Earth scientists can go far back in time to reconstruct the geological past and paleoclimate and better predict future climate conditions. Using the organic phytane molecule, a product of chlorophyll debris, scientists from the Netherlands Institute for Research on the Sea (NIOZ) and the University of Utrecht have managed to develop a new indicator (proxy) of the old CO.2 levels. This new organic proxy provides not only the most continuous recording of CO2 never reached, it also covers an unprecedented half-billion years. The data confirm the idea that goes up in CO2 levels that took millions of years now occur in a century. These results are published in Progress of science November 28th.
As a CO2 is increasing today, it is essential to understand the impact of these changes. To better predict the future, we need to understand the long-term changes in CO2 on geological history. Direct measurements of past CO2 for example, bubbles in ice cores containing old gases are available. However, ice cores have a limited life of one million years. To go back in time, scientists from the Earth have developed various indirect measures of CO2 from proxies, for example from algae, leaves, old soils and chemicals stored in old sediments to restore the environmental conditions of the past.
Phytane, a new way of traveling in time
A new proxy, using a chlorophyll degradation product, allows geochemists to derive a continuous record of CO2 levels in deep time. NIOZ scientists have recently developed phytane as a promising new organic substitute that reveals half a billion years of CO2 levels in the oceans, from the Cambrian to the recent period.
Using the new proxy, they have been able to create the most continuous record ever made of old levels of carbon dioxide. "We have developed and validated a new way of traveling back in time: going back in time and to more places," says Caitlyn Witkowski, a scientist at NIOZ. "With phytane, we now have the longest CO2-record with a single marine proxy. This new data is invaluable for modelers who can now make more accurate predictions for the future. "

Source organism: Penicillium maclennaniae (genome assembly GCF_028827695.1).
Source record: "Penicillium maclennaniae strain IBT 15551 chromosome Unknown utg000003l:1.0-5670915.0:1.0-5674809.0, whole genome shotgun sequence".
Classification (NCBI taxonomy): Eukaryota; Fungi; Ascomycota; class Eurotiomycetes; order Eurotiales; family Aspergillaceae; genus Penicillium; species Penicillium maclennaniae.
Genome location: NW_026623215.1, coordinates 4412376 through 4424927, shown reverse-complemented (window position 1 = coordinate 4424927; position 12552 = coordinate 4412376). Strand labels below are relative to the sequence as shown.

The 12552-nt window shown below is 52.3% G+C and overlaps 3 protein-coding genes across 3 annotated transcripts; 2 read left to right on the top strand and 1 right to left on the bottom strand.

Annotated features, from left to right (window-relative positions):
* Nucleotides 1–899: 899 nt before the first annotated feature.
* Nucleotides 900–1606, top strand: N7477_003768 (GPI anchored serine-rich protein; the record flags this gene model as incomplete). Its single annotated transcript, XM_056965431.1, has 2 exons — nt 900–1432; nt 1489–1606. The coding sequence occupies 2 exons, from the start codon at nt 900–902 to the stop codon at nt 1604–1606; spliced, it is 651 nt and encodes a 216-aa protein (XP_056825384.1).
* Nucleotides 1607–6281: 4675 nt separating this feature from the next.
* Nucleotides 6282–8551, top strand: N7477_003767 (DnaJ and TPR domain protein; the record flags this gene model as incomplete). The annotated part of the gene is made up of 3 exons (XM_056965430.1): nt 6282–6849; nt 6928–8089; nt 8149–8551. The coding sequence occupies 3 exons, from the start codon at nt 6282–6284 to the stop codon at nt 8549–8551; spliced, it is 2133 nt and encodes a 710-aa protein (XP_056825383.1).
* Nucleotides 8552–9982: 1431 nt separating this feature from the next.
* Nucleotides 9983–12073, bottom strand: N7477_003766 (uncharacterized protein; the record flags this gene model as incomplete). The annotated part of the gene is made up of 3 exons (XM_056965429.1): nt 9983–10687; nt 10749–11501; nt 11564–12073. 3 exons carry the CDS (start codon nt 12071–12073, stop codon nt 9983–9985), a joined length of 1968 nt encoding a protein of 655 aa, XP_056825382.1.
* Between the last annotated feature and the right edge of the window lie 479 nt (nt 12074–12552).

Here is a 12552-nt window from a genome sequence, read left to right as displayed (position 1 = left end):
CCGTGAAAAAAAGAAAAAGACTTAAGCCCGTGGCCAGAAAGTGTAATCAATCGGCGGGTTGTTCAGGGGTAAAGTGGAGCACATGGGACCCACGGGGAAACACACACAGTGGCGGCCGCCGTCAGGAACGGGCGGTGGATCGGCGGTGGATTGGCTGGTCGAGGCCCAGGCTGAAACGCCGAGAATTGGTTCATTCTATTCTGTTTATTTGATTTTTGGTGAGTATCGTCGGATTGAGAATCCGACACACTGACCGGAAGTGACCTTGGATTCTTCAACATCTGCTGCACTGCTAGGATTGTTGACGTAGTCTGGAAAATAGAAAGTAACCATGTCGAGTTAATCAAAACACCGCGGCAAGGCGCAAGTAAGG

Witkowski and his colleagues have selected more than 300 samples of marine sediments from deep water cores and hydrocarbons from around the world, reflecting the majority of geological periods of the last 500 million years.
Past chemical reactions can be "stored" in fossil molecules and can therefore reflect various old environmental conditions. Geochemists can infer these conditions, such as seawater temperature, pH, salinity, and CO2 levels. Organic materials, such as phytane, reflect the pressure of CO2 in seawater or in the atmosphere (pCO2).
Although all organic matter can reflect CO2, phytane is special. Phytane is the pigment responsible for our green world. Anything that uses photosynthesis to absorb sunlight, including plants, algae and some species of bacteria, contains chlorophyll, of which phytane is a constituent. Plants and algae absorb CO2 and produce oxygen.
As chlorophyll is present throughout the world, phytane is also present everywhere and is a major constituent of decomposed and fossilized biomass. "Phytane does not change chemically over time, even if it's millions of years old," Witkowski says.
Isotopic carbon fractionation
CO2 from the past is estimated from organic matter, such as phytane, by the phenomenon of carbon isotopic fractionation during photosynthesis. When taking CO2Plants and algae prefer the isotope of light carbon (12C) to the isotope of heavy carbon (13C). They only use the heavy carbon isotope when the CO2 the levels in the water or the surrounding atmosphere are low. The proportion between these two isotopes thus reflects the level of carbon dioxide in the environment at the time of growth.
This also explains why Witkowski did not use terrestrial plants as a source of research, using only phytane from marine sources (fossilized). The plant world is divided into so-called C3 and C4 plants, each with its own unique light / heavy carbon ratio. Phytoplankton all have very similar ratios compared to their plant counterparts. Witkowski: "By choosing only marine sources, we could limit the uncertainty of the phytane source in the dataset."
"In our data, we are seeing high levels of carbon dioxide, reaching 1000 ppm over the current 410 ppm.In this regard, current levels are not unique, but the speed of these changes has never been seen before, changes that usually take millions of years have now passed in a century.2Data can help us understand the future of our planet. "In future research, phytane can be used to go even further back in time than the Phanerozoic, the oldest found in samples dating back two billion years.
Study helps understand ancient climate stories told by tiny shells
"Phytoplankton molecular fossils reveal a secular trend to PCO2 over Phanerozoic" Progress of science (2018). advance.sciencemag.org/content/4/11/eaat4556